NJ Doctor Shortage

Discussion in 'Healthcare/Insurance/Govt Healthcare' started by chanel, Feb 7, 2011.

  1. chanel
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    chanel Silver Member

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    N.J. faces growing shortage of doctors due to med school costs, insurance concerns | NJ.com

    I'm sure Obamacare will address all of the issues, right? :(
     
  2. Madeline
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    Madeline BANNED

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    Even the megabill known as Obamacare doesn't address every single aspect of health care, chanel. There's already expected to be MD shortages in some sectors of the practice, most especially family physicians. If NJ cannot compete against other states for MDs, it is not unreasonable to be concerned.

    What would you like to see done to correct this?
     
  3. chanel
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    chanel Silver Member

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    Number One - tort reform. NJ is one of the most litigious states in the country. We have two OB/Gyns in town that will no longer deliver babies.

    I said a few weeks ago that I have close friends who are physicians and have discouraged their own children from going into medicine. Looks like this study says the same damn thing.

    I don't believe Obamacare addresses that does it?
     
  4. Madeline
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    Madeline BANNED

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    No, as far as I know tort reform is not in that law.

    I am a huge opponent of tort reform for med mal. I really, really, really hate the idea of slamming shut the courthouse doors on people injured or killed by doctors.

    BUT

    I could be mollified a bit if the state licensing board were remade to include some non-medical types and the disciplinary standards were tightened. If you will no longer allow Jane Doe to recover for injuries she suffered at the hands of her MD, can we at least agree to prevent that same doctor from injuring a second patient?

    Seems to me the income tax and student loan subsidy laws are easy to modify, as long as the state can pay the freight this will cost. Changing your Medicaid reimbursement rates will be a bitchkitty, though.

    My Google-Fu has failed; I cannot find a chart of the various states' levels of Medicaid reimbursement. But let's assume, for argument's sake, that New Jersey is dead last. Any effort New Jersey makes to enrich its Medicaid rates is going to cost it hugely. If the rates just went up by 1 penny per claim, that might could be hundreds of thousands of dollars, as the state almost certainly has nearly a billion such claims a year -- mebbe more.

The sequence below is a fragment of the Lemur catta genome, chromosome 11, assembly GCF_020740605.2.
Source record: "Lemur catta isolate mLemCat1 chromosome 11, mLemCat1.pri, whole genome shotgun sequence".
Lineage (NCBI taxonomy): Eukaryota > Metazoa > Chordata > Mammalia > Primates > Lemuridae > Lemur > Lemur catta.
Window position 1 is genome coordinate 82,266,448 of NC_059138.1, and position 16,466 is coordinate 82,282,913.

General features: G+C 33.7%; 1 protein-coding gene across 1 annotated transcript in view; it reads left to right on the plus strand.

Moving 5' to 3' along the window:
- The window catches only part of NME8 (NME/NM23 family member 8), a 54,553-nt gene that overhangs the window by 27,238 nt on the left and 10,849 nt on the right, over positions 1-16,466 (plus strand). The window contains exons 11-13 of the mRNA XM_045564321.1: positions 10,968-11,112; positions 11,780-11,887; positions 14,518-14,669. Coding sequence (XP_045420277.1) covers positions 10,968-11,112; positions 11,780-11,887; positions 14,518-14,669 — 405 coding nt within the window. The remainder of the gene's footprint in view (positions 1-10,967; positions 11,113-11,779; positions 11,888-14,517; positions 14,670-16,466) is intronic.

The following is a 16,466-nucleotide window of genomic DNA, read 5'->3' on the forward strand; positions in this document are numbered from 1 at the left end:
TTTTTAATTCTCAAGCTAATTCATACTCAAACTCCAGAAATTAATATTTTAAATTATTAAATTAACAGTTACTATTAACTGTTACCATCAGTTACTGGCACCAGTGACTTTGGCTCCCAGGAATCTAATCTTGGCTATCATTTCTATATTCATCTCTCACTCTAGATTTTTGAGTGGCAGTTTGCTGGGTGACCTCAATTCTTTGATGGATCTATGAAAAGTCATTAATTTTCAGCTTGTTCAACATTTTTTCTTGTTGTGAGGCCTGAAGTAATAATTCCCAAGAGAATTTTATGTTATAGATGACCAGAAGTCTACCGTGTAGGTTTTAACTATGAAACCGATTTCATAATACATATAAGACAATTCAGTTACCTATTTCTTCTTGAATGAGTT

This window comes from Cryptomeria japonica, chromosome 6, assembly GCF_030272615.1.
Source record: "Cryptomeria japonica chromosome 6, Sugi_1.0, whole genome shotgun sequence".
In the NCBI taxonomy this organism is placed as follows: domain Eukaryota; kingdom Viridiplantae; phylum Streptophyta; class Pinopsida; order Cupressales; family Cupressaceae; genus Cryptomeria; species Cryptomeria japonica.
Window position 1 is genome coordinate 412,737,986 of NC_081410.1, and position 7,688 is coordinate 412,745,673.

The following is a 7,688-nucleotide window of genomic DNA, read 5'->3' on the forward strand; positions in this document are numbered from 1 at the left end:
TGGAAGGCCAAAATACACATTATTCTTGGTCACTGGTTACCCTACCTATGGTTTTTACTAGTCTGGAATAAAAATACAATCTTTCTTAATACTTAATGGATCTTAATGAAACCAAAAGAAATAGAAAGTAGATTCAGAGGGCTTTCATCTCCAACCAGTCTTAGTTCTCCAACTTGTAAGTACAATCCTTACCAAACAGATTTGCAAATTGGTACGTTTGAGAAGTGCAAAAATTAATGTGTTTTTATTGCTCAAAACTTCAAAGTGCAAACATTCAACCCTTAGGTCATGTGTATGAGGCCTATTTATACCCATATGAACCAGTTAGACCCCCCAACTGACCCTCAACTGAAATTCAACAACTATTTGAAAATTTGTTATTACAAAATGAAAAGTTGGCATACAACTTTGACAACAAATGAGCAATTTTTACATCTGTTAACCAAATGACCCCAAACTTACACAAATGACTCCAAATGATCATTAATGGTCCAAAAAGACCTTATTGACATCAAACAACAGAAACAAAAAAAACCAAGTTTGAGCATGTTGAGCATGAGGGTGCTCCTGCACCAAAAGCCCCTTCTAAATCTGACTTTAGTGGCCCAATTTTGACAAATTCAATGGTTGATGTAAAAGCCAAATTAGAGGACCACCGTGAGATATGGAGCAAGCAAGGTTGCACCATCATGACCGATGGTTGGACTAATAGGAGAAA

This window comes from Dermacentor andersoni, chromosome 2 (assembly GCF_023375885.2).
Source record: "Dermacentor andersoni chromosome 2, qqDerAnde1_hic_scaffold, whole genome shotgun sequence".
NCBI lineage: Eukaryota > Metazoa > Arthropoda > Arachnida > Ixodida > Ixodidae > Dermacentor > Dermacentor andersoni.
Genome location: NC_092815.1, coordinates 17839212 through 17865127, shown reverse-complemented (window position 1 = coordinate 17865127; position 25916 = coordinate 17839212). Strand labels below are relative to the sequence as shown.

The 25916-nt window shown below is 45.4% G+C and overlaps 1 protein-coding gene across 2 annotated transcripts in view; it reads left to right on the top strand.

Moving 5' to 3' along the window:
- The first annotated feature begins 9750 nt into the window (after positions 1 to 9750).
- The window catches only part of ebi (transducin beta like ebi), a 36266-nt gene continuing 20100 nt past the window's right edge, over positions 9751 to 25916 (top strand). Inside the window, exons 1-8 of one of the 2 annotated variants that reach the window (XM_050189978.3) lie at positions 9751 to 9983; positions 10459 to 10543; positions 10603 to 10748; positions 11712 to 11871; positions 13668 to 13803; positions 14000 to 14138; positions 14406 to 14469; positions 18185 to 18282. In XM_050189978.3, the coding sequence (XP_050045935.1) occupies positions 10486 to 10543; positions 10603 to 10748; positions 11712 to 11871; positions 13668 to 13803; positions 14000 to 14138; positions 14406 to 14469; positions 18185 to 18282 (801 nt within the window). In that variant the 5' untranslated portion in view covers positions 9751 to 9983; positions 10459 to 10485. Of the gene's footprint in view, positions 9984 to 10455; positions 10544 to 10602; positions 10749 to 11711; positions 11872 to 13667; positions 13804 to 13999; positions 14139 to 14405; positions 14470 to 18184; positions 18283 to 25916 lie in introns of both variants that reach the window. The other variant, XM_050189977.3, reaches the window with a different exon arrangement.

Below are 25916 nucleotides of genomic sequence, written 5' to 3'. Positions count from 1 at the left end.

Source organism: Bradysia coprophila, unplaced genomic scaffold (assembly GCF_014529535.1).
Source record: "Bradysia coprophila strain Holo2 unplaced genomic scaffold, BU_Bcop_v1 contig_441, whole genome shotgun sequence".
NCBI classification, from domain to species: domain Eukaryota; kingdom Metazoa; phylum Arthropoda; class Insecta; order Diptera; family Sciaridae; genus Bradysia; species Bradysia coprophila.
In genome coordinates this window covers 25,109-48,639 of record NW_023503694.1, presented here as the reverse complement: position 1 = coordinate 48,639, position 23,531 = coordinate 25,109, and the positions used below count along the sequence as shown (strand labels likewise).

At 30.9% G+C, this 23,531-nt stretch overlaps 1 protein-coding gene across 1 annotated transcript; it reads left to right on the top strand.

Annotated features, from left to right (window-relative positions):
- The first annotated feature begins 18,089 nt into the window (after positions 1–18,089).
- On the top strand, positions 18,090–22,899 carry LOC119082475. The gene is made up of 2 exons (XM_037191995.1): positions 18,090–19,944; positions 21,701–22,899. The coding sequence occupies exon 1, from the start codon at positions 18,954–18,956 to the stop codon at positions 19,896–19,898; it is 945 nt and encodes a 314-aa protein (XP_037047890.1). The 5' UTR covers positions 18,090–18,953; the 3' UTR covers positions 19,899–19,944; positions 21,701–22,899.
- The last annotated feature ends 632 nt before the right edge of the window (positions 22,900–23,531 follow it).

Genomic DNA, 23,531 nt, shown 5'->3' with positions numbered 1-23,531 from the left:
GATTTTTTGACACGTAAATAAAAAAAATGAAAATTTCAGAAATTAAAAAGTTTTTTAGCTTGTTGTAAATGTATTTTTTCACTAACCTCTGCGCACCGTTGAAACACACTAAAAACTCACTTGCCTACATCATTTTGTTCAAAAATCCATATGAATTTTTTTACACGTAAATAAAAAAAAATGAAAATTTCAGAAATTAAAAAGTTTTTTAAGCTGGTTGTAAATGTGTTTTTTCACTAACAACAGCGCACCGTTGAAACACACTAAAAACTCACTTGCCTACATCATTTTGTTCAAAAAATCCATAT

It's a difficult problem, that's for sure.
     
  5. Greenbeard
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    Greenbeard Gold Member

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    Every health care workforce bill introduced in the last session of Congress was rolled into the ACA. Will that be enough? No. But like most of the delivery system pieces in it, that's meant to be a start--a first step toward addressing issues that have been ignored for far too long.

    As for tort reform, the ACA contains exactly the same approach to tort reform contained in Paul Ryan and Tom Coburn's health reform bill: federal money to encourage states to try implementing new approaches to tort law at the state level.

    Ryan's bill:

    `(a) In General- The Secretary may award grants to States for the development, implementation, and evaluation of alternatives to current tort litigation that comply with this section, for the resolution of disputes concerning injuries allegedly caused by health care providers or health care organizations.

    `(b) Conditions for Demonstration Grants- ...​

    The ACA:

    `(a) In General- The Secretary is authorized to award demonstration grants to States for the development, implementation, and evaluation of alternatives to current tort litigation for resolving disputes over injuries allegedly caused by health care providers or health care organizations. ​

    Lost in all the bullshit about the ACA being written behind closed doors is the fact that one of the reasons it's so long is that it cannibalized many of the health care bills (or pieces of them) introduced in the last session, including the workforce bills and even pieces of Paul Ryan's bill (you know, the one based on building state-based health insurance exchanges--damn, that sounds familiar).

    But of course that's not satisfying. When the GOP's Golden Boy of the Budget introduces the idea it's thought-provoking; when the Democratic majority passes it, it's limp-wristed.

    Anyway, looks like New Jersey currently ranks number 9 in doctors per capita in the country.
     

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